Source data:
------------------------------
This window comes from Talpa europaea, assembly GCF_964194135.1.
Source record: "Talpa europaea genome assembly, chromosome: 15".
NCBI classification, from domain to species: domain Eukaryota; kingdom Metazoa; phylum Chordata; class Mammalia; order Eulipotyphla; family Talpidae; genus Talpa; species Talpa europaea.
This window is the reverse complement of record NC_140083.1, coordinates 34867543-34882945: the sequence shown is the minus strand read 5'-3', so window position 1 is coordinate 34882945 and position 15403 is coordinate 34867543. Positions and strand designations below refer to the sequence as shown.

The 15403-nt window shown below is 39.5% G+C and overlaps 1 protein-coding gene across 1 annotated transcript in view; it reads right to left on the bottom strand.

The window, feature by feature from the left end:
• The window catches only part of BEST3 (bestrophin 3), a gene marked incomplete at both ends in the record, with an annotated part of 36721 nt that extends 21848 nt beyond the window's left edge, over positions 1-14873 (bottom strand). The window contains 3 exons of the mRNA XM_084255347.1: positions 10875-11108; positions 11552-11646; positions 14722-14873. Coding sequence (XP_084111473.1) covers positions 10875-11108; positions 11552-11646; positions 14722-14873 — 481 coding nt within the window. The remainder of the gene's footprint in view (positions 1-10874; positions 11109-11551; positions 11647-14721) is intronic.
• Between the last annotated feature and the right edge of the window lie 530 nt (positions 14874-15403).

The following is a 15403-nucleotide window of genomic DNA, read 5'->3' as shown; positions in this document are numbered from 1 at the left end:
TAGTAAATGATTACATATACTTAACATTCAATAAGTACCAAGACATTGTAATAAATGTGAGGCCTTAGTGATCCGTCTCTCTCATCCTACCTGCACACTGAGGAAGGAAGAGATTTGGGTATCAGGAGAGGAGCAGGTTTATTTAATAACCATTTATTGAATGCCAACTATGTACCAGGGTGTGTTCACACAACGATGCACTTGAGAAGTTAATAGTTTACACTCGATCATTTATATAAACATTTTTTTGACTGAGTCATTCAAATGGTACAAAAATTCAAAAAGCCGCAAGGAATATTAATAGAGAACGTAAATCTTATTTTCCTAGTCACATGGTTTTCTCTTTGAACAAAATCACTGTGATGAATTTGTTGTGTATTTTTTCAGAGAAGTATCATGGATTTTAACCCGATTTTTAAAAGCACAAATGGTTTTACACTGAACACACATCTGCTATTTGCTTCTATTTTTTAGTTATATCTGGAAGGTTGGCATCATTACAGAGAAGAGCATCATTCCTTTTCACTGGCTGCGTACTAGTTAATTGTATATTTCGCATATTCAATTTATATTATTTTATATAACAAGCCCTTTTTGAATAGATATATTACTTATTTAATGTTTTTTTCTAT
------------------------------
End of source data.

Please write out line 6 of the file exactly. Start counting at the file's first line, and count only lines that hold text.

The window, feature by feature from the left end: